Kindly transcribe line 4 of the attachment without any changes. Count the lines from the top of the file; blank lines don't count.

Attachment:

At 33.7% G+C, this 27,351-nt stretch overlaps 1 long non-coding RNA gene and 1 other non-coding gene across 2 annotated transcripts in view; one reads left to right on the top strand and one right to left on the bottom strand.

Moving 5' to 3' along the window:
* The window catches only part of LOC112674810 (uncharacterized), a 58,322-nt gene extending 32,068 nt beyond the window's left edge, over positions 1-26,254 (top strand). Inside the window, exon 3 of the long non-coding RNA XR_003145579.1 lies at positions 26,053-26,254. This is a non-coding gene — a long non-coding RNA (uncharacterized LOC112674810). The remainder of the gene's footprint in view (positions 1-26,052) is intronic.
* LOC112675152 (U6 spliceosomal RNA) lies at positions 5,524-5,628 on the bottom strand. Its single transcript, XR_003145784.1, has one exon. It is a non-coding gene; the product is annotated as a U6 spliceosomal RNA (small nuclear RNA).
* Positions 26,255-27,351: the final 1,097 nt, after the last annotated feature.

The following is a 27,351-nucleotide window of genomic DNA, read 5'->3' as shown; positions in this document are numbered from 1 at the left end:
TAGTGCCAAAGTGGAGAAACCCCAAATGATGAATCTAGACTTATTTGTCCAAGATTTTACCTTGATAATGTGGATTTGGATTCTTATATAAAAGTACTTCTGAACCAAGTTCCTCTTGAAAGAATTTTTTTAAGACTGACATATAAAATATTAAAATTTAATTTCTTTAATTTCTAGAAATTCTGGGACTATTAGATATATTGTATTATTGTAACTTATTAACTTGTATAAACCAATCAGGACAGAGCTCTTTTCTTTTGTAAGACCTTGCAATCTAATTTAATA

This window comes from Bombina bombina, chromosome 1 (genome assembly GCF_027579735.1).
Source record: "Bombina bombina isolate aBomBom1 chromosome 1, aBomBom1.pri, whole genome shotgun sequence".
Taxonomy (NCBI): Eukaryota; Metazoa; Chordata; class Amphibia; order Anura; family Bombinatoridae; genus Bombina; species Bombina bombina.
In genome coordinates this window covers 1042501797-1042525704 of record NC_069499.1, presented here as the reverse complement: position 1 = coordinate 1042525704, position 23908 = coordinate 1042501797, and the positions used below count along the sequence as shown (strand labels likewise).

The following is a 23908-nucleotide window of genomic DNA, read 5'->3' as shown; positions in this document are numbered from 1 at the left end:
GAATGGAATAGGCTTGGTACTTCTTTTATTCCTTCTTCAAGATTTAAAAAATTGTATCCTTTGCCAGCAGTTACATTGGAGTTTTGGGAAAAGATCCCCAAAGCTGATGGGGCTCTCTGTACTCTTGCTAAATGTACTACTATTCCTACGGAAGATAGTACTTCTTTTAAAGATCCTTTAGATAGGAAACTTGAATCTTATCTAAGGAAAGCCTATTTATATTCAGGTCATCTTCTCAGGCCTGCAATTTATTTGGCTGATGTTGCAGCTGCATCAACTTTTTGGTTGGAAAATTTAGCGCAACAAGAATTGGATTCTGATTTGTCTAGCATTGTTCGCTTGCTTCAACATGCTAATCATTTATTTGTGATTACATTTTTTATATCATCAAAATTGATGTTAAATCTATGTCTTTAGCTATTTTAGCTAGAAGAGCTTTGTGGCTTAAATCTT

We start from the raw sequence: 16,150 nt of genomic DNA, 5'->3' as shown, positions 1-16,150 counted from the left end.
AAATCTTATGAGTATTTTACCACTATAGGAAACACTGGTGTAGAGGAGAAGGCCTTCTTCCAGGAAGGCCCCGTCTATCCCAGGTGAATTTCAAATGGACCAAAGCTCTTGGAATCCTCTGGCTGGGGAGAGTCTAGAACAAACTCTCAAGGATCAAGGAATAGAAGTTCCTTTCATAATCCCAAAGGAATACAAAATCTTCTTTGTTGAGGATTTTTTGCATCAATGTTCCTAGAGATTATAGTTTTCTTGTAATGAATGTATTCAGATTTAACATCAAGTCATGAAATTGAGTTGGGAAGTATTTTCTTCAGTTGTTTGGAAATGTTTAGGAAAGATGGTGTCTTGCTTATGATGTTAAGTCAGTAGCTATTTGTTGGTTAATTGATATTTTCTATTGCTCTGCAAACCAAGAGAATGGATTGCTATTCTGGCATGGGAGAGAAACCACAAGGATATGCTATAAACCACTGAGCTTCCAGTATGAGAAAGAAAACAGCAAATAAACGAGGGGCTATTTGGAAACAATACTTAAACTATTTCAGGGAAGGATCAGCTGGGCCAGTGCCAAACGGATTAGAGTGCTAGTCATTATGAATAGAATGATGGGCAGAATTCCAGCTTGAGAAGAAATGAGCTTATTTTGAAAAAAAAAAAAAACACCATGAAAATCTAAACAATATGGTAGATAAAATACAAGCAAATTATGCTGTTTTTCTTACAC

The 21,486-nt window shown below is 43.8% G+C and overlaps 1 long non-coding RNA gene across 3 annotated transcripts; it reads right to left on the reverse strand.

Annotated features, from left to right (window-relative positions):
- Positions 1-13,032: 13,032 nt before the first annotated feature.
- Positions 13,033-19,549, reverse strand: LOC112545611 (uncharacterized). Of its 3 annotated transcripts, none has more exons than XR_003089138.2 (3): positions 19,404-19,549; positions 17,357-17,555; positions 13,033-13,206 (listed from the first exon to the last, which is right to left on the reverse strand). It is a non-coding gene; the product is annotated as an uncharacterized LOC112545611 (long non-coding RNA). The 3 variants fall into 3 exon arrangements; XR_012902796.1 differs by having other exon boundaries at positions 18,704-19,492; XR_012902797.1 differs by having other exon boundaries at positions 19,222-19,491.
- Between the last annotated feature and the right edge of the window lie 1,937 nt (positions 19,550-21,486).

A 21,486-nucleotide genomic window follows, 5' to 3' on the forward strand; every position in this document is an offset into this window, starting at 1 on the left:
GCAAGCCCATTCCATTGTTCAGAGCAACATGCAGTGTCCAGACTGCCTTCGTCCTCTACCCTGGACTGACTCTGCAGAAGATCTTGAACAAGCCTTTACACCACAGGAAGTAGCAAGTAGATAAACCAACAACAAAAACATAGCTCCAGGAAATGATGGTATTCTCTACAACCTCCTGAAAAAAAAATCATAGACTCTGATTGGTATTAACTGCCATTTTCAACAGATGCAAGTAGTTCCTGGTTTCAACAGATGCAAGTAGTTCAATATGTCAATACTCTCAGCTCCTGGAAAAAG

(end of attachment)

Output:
* LOC112675152 (U6 spliceosomal RNA) lies at positions 5,524-5,628 on the bottom strand. Its single transcript, XR_003145784.1, has one exon. It is a non-coding gene; the product is annotated as a U6 spliceosomal RNA (small nuclear RNA).